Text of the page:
11:30 AM – 12:30 PM

Building Community Partnerships for Community Integrated Health
Amanda Metzger, Summerville Family YMCA & Amy Splittgerber, SC Alliance of YMCAs

YMCAs across the country exist to strengthen their communities and to ensure that everyone, regardless of age, income or background, has the opportunity to learn, grow and thrive. South Carolina Ys are focusing on strengthening clinic to community relationships to better serve South Carolinians who want to reclaim their health after being diagnosed with chronic conditions such as cancer, pre-diabetes, high blood pressure or arthritis. This session will discuss how YMCAs around the state are building relationships with healthcare partners, worksites and insurers to create a sustainable network to offer a variety of evidence based programs to improve community health. This collaborative approach is integral to creating a culture of health in SC communities to improve health, well being and equity.

11:30 AM – 12:30 PM

#ShareYourStory: Collecting and Using Stories for Successful Fundraising Strategies
Shelli Quenga, Palmetto Project

Sharing the stories of the consumer we serve is the best way to raise awareness and dollars to support our work. Storytelling is not a new concept to most of us, but is there a way we can combine an emotional hook of a well-told story and our good works? Storybanking is a way to leverage our love of story to share in a deeper way exactly how our mission-driven work impacts the lives of the consumers with whom we work. Using a model supported by two national advocacy organizations, Palmetto Project started systematically collecting the personal stories of its consumers to better share the deeper impact of programs that are sometimes difficult to quantify or explain. Now with more than 40 stories documented in just 15 months, the stories are being shared with media, policy makers, donors, and volunteers.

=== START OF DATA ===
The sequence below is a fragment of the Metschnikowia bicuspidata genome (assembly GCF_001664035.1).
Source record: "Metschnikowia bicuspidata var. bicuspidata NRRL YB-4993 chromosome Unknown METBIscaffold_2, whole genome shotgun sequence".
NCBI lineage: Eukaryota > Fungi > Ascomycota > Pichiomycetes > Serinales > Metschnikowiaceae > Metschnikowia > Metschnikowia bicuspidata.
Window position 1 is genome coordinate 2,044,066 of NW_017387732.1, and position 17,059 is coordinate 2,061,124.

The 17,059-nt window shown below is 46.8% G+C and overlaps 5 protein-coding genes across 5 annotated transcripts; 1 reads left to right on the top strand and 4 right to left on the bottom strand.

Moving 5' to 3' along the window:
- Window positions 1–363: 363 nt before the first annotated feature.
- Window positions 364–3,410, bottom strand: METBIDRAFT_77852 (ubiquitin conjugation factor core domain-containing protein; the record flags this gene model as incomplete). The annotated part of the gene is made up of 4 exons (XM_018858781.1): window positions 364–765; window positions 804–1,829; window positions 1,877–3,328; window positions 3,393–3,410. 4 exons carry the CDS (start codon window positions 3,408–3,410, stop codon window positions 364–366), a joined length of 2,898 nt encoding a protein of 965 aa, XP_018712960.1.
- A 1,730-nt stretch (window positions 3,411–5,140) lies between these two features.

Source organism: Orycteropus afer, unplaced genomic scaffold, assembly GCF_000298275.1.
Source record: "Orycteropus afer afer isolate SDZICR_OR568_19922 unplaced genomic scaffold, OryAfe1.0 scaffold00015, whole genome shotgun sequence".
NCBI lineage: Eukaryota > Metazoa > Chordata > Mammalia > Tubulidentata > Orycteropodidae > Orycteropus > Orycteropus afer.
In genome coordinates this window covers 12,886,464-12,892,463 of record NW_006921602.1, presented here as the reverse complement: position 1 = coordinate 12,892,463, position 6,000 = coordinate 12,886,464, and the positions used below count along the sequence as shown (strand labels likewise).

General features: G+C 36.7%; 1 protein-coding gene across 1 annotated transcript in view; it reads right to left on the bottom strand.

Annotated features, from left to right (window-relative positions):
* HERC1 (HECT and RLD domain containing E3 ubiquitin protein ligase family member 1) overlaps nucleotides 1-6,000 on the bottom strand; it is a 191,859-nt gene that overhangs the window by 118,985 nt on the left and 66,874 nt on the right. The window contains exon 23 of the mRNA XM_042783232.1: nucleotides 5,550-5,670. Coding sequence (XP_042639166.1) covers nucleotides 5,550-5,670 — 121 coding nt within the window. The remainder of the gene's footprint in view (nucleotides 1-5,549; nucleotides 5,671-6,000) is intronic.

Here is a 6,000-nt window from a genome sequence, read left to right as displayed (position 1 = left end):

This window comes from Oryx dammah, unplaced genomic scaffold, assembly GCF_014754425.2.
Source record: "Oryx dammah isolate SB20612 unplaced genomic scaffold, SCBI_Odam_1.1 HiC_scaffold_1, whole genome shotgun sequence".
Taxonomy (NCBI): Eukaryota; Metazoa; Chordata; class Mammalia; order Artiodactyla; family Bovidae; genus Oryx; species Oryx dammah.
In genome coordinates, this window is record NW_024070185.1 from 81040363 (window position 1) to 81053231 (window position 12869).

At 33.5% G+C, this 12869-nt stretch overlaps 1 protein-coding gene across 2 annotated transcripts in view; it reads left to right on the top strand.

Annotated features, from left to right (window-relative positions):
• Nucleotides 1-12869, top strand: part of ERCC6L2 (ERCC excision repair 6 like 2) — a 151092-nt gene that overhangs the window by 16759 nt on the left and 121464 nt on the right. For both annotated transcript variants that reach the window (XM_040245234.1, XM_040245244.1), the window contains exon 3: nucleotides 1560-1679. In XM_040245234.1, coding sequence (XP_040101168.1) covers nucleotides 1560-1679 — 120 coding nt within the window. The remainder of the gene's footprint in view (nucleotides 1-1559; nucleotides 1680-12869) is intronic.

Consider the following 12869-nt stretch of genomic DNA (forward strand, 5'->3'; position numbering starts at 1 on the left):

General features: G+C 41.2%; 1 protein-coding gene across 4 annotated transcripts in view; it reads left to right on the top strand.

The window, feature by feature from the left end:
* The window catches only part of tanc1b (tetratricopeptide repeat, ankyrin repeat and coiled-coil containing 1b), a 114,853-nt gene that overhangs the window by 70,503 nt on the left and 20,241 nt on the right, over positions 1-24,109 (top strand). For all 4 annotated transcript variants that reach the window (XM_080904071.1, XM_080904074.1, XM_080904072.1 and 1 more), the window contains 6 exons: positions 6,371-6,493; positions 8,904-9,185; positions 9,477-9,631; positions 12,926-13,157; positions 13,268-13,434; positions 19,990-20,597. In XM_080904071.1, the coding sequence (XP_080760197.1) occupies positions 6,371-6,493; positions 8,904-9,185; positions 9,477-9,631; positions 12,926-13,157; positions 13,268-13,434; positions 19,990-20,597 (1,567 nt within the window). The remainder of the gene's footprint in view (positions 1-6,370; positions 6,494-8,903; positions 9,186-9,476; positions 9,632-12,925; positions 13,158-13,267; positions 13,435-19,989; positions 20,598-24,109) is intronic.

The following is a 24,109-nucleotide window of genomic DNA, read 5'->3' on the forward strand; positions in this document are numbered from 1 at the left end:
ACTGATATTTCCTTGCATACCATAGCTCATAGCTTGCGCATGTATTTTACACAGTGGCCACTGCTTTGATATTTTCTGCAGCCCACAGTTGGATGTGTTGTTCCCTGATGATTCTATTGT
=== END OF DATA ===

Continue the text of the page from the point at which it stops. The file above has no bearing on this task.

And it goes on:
11:30 AM – 12:30 PM

Birds of Feather Skill Builder: Civics 101 & How to Advocate Locally
Hannah Walters, ESMMSC & Jim Headley, SC Recreation and Parks Association

It’s been years since we all had high school civics, and many things may have escaped our memory. And, because each local government runs differently, the advocacy process differs. Get a refresher on civics and learn how to effectively advocate for local healthy eating, active living policies. Learn from others in the session and build new relationships to support your local advocacy efforts.

1:30 PM – 4:00 PM

Subliminal Health: Why Transportation Planning and Design Matter to Health Outcomes
John Cock, Aileen Daney, Tee Coker, ALTA Planning + Design

This 2.5 hour workshop focuses on research related to the link between transportation planning and design and health outcomes and guides the audience through specific strategies that create opportunities for healthier lifestyles. Alta’s regional senior staff will provide case study examples from South Carolina and southeastern communities. The session will include an exercise with audience participation to apply information gained during the event.